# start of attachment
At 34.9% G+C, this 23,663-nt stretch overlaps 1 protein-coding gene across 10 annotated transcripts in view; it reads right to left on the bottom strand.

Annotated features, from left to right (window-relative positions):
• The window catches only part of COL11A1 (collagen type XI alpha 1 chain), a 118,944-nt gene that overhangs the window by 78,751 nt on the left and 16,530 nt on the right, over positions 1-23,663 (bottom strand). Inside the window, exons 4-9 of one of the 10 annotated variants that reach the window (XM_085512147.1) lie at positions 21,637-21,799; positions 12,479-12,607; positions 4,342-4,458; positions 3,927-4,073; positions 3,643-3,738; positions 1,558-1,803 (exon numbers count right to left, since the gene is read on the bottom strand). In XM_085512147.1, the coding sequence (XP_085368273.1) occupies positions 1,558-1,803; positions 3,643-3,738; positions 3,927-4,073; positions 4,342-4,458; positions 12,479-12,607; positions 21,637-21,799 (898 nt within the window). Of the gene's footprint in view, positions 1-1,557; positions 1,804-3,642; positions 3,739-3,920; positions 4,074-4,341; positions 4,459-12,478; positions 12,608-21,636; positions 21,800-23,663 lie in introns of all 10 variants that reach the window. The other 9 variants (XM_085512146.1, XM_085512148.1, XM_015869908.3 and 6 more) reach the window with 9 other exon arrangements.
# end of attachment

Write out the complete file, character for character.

At 34.9% G+C, this 23,663-nt stretch overlaps 1 protein-coding gene across 10 annotated transcripts in view; it reads right to left on the bottom strand.

Annotated features, from left to right (window-relative positions):
• The window catches only part of COL11A1 (collagen type XI alpha 1 chain), a 118,944-nt gene that overhangs the window by 78,751 nt on the left and 16,530 nt on the right, over positions 1-23,663 (bottom strand). Inside the window, exons 4-9 of one of the 10 annotated variants that reach the window (XM_085512147.1) lie at positions 21,637-21,799; positions 12,479-12,607; positions 4,342-4,458; positions 3,927-4,073; positions 3,643-3,738; positions 1,558-1,803 (exon numbers count right to left, since the gene is read on the bottom strand). In XM_085512147.1, the coding sequence (XP_085368273.1) occupies positions 1,558-1,803; positions 3,643-3,738; positions 3,927-4,073; positions 4,342-4,458; positions 12,479-12,607; positions 21,637-21,799 (898 nt within the window). Of the gene's footprint in view, positions 1-1,557; positions 1,804-3,642; positions 3,739-3,920; positions 4,074-4,341; positions 4,459-12,478; positions 12,608-21,636; positions 21,800-23,663 lie in introns of all 10 variants that reach the window. The other 9 variants (XM_085512146.1, XM_085512148.1, XM_015869908.3 and 6 more) reach the window with 9 other exon arrangements.